Inspired by both art and science, Eric Johnson creates composite works of pigment, wood and resin that reference a kinship with other artists: to the sensuality of Brancusi, the architectural vigor of Bontecue, and the works of DeLap. The handcrafted abstract works are sheathed in resin skins, often revealing glimpses of skeletal armatures and hidden architectures. In reflection, Johnson’s structural forms are influenced by a severe neck injury and dealing with intense spinal pain. Other influences have been the aerospace industry and ancestral boat builder heritage. Initially the constructs hid their “bones” under a “skin”, time capsule artifacts within. Over the past twelve years, the structures have become organic and revealing to their formation. The current work merges the passion for depth and structure with an obsession for color and surface.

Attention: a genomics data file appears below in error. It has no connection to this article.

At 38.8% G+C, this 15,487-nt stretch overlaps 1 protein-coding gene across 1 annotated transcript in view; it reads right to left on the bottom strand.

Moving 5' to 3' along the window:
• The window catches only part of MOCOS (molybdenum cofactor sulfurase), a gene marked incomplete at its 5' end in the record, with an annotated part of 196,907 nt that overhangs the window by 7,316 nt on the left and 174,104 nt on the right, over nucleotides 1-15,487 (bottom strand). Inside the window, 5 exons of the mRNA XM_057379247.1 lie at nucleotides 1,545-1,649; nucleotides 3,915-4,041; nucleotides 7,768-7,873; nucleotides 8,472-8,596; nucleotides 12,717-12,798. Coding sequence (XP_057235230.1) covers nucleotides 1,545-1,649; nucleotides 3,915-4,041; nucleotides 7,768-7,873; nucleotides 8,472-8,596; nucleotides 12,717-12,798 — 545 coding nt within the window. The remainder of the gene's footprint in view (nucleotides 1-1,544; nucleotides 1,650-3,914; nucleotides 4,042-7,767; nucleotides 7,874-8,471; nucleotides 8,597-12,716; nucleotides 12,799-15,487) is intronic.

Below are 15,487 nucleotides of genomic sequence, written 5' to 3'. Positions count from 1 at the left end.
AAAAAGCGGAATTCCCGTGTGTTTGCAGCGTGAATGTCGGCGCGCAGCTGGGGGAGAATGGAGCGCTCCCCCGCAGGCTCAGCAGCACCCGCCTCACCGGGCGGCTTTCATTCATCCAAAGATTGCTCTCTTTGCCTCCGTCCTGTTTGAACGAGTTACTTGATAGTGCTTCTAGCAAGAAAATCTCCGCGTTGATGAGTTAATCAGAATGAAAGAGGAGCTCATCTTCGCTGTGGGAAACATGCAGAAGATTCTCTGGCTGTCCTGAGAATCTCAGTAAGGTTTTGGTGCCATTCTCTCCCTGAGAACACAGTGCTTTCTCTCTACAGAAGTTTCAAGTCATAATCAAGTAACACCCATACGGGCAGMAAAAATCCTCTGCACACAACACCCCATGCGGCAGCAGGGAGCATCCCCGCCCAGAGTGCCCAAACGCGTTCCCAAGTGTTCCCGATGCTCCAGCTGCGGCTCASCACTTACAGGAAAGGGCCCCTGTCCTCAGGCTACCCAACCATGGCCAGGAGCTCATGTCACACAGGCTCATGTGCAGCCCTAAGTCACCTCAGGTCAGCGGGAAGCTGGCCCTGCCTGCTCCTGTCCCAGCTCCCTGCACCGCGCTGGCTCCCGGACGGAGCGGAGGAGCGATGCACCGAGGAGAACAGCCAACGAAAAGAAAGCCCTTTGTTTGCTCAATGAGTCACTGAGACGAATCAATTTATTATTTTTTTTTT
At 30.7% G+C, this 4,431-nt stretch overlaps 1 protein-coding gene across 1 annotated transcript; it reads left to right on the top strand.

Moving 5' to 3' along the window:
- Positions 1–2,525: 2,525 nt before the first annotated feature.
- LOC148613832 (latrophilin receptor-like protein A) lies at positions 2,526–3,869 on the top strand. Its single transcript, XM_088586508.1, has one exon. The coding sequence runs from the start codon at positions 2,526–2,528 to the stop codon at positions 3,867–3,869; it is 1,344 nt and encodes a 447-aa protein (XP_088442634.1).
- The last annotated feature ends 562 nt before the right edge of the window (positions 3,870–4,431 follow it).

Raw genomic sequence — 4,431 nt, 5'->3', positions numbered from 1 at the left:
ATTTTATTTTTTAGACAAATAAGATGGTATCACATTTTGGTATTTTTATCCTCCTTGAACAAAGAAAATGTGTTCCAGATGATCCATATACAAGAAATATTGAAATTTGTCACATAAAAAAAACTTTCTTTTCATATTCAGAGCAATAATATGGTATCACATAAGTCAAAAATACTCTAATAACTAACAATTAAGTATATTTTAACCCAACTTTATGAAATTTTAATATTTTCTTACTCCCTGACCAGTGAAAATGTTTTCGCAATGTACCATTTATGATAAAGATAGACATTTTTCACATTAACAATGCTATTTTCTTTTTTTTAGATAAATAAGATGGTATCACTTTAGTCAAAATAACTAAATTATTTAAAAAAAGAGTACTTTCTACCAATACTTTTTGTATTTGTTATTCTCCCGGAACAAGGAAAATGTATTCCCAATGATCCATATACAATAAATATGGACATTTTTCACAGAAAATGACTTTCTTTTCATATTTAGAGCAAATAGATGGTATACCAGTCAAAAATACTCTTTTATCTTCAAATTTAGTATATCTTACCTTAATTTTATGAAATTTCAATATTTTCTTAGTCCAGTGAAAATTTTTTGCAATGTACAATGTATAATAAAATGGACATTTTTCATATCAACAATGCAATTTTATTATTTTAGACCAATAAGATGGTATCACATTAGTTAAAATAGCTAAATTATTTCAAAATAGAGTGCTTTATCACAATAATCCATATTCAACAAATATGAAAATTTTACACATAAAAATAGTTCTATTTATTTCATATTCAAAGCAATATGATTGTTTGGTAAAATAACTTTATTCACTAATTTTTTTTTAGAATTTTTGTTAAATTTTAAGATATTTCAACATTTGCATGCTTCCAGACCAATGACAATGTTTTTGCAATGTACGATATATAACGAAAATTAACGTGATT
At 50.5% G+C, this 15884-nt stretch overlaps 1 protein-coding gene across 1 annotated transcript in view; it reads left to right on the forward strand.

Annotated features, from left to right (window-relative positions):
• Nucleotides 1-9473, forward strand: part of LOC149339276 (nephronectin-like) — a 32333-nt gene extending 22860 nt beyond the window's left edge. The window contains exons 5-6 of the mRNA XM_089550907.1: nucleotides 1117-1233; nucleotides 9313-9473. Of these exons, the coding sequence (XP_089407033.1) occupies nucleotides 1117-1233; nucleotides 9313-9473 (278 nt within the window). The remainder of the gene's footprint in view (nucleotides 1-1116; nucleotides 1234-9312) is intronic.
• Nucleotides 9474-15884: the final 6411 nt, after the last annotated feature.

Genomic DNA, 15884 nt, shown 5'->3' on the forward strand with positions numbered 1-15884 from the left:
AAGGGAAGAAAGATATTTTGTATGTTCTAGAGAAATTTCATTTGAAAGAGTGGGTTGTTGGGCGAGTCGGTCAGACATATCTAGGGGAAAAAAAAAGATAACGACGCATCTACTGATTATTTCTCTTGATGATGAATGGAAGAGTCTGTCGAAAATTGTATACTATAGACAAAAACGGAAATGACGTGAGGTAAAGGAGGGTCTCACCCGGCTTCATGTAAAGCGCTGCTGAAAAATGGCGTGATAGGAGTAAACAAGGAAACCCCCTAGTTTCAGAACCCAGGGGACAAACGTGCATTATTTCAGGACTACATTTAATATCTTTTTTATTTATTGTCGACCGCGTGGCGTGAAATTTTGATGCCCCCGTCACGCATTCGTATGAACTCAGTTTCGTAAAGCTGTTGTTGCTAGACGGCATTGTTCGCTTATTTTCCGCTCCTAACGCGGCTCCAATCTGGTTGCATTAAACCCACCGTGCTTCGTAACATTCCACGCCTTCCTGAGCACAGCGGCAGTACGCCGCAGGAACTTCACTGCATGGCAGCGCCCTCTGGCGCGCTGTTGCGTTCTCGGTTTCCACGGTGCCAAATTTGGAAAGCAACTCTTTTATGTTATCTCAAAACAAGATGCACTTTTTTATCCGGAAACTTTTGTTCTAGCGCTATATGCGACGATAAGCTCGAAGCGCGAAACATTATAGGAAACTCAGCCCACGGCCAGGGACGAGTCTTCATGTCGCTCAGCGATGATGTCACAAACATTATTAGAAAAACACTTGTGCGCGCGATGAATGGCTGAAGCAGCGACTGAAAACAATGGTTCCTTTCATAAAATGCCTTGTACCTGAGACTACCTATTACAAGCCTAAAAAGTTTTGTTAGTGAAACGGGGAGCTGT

Johnson has spent decades working with polyester resin. Like many artists of his generation, Johnson embraced the hot-rod culture of Southern California. He has made customized car bodies for the Porsche 962 and has lovingly overhauled vintage cars-as evidence by the two toned 1939 Chevrolet panel truck and fire engine red 1934 Ford pickup that sit to one side of his studio. As often was the case for many artists working in the 1970s, industrial products found their way into Johnson’s early studio practice and have remained there ever since. “I’ve translated all that automotive knowledge into making my artwork”,” he says. “I use the full array of auto tools and pigments.”